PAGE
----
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As COVID-19 has reshaped life as we know it, understanding your
customer has never been so critical.

As consumers, our way of life has been upended with the arrival of a global pandemic. That, in turn, has had an enormous impact on how we engage with brands – how we access them and what we demand of them.

As marketers, the challenges are only too clear. For many, campaign material became outdated overnight, and tried and tested customer personas suddenly harked back to a golden, bygone era.

But it’s not all doom and gloom. While change can be daunting, it also breeds innovation, and that can be hugely positive. It may even enable some of us to connect with our audiences like never before.

Nailing the personal

Take my family’s internet provider. Earlier this year they had no presence in our lives whatsoever. We paid them; we used their product. But over the past few months we came to know them on a whole new level – as they sent us emails from their kitchen table to ours, sharing new ways to manage kids’ excessive screen time during lockdown.

At Six Black Pens, we’ve seen this successful adaptation among several of our clients, as we support them in their scramble to adjust to the new environment.

Business Australia, for instance, did a fantastic job of reformulating its marketing plans when the TVC we’d just helped finalise for them no longer reflected the reality of people’s lives.

Business Australia pivots from TVC to social media in a fast response to COVID-19

Know your customer? Look again

None of these challenges, or opportunities, can be effectively addressed without genuinely understanding, and empathising with, your customer. That’s what customer journey mapping is all about – putting yourself in your customers’ shoes through personas to see what their needs are and where these will take them in relation to your business.

While not so long ago you could feel reasonably confident that your customers’ behaviour – and therefore your personas – would remain fairly static, many now require significant reworking, this week and perhaps next week as well.

But it doesn’t stop there.

New customers, or personas, are emerging off the back of the current crisis. That’s not simply a problem to manage, it’s an opportunity. Consider how your family and friends have spent time cooped up at home. You may be the proud acquaintance of a re-inventor, someone who is taking the time to improve themselves – mentally, physically and financially – so that when they emerge from the crisis they’re in a much better space than when they entered it.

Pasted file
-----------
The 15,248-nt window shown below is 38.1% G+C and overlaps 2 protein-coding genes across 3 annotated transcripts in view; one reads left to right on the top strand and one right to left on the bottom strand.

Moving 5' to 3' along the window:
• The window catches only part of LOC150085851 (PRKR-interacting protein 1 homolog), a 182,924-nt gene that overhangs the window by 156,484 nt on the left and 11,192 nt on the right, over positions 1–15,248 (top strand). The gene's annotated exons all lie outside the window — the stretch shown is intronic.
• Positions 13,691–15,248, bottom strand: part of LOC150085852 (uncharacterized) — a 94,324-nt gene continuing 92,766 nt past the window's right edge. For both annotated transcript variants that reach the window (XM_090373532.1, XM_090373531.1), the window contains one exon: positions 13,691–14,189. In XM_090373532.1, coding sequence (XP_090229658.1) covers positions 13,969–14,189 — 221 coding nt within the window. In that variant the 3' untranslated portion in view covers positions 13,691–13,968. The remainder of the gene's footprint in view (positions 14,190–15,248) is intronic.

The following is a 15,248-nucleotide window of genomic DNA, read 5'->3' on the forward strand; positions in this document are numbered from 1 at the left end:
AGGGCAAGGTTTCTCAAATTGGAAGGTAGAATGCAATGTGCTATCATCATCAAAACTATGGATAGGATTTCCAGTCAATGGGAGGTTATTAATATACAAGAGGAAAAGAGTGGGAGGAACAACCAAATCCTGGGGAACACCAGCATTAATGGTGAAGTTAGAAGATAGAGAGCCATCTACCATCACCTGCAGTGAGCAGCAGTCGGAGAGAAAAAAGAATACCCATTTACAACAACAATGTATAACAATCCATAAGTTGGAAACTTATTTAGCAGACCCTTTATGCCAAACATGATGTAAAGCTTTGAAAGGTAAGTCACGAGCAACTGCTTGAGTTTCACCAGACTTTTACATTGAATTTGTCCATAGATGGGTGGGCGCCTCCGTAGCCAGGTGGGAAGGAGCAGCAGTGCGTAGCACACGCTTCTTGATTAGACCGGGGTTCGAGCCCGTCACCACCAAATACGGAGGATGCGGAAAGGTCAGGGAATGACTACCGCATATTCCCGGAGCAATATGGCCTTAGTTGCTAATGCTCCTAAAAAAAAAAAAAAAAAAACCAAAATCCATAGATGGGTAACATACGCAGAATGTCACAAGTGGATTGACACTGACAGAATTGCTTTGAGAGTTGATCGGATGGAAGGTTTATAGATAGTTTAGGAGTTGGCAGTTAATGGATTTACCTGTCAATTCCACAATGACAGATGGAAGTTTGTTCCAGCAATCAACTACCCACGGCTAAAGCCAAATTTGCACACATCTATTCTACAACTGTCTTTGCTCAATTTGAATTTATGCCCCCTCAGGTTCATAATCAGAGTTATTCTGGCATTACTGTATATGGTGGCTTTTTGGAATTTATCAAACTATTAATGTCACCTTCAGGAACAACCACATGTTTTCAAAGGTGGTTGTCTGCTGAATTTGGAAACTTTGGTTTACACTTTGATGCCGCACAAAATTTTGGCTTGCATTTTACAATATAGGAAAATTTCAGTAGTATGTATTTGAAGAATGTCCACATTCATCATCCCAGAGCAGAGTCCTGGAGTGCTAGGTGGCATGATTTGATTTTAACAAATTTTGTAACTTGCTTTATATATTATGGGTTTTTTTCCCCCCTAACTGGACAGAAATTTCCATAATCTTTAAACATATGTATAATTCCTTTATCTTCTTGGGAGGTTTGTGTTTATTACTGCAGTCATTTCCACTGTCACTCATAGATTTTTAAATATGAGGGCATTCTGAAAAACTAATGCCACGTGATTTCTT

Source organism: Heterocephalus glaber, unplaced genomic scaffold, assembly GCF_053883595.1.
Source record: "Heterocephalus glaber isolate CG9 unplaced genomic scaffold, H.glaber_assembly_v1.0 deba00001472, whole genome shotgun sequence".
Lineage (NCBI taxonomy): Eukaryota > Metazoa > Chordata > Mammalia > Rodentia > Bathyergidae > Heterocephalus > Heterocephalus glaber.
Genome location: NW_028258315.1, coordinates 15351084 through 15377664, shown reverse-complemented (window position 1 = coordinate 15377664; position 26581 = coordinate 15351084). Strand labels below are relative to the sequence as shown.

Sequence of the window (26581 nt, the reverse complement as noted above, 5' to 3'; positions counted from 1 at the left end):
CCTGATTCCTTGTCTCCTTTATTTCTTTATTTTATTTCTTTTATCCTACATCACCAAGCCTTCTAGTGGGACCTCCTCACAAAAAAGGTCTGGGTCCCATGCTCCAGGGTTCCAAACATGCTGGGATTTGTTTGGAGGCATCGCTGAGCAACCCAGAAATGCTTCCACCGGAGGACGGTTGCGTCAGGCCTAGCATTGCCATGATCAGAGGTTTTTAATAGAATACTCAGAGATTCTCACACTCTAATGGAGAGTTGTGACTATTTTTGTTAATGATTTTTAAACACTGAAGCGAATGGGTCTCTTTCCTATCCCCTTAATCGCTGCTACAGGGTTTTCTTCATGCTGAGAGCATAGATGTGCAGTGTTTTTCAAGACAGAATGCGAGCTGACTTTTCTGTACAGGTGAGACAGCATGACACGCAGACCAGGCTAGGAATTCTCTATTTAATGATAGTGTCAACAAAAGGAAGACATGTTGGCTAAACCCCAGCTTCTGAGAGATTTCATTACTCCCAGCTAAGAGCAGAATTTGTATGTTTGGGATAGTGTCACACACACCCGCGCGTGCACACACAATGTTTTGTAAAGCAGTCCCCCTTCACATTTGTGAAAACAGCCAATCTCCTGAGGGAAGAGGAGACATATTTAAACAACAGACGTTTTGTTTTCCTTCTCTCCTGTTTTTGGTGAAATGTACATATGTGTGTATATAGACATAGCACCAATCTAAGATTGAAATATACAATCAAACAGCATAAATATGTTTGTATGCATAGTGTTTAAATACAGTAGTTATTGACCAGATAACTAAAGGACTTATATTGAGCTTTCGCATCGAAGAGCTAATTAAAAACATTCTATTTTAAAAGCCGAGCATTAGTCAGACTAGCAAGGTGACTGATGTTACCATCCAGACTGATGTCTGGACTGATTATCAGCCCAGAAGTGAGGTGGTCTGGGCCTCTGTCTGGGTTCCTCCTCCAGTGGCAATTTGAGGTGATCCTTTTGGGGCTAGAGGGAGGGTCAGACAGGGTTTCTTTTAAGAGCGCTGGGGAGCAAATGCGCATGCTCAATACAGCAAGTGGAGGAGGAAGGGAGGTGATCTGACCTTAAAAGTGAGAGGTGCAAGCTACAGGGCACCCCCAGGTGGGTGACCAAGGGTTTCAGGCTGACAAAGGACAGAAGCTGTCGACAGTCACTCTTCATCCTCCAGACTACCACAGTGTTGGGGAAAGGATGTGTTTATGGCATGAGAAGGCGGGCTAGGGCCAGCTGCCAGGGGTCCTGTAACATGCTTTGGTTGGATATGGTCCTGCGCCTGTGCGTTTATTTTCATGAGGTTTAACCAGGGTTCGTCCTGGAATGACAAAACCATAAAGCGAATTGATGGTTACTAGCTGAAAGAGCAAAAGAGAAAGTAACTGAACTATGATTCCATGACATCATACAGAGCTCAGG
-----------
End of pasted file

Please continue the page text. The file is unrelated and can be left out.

What about the social sponge? Those are the people who are craving more information and more interaction in the current climate, spending considerable time on news and social media channels as a result.

They’re in stark contrast to the rabbit in headlights – the consumer who is overwhelmed by most things just now, whether that’s the overload of information, or the new digital requirements, or generally organising their new reality in isolation. Many of them might be paralysed from acting at all.
These new personas could well represent potential customers for some businesses – as may the many other people who crave support just now.

The bigger challenge

The challenge is to recognise the need for adaptation, and then to work out what you can do to address that. Of course, there may be need for further adaptation on a monthly or even weekly basis, and responding swiftly and meaningfully may seem daunting, if not entirely impractical.

But it’s not impossible. The key to doing it successfully is to have ongoing relationships – ongoing conversations – with your customers. That way, you can quickly pick up on changes in sentiment and behaviour and react on time and on point.

Achieving more with less

You also don’t have to have all the bells and whistles of your previous six- to eight-month campaigns. Doubtless, many businesses will be looking for ways to respond on a smaller budget and with far fewer resources than they once had. That’s possible and even beneficial.

Business Australia is not the only company out there to move from using live people to animation, and from TV to social media, allowing for a simpler model that was not only faster but ultimately more affordable.

And there are other ways to save money. Consolidating your comms, for instance, can allow you to target a larger group through the one campaign. There’s no reason why you can’t also tweak current material to ensure it reflects this week’s reality.

Future-proofing your brand

There are so many unknowns ahead of us. Yet that shouldn’t prevent us from acting now. The fact is, customer wants, needs and journeys will continue to evolve over the coming months – whether or not there is a new surge in COVID-19 cases, whether or not restrictions ease further – and, should a brand carry on as if nothing has changed, it risks being forgotten, or worse.

How brands act today, and the long-term lessons they take from that, are ultimately what they’re going to be remembered for. That includes customer journey mapping, which will continue to be a key pillar in any customer messaging.

Chris Tappenden, Director, Six Black Pens

© Six Black Pens 2024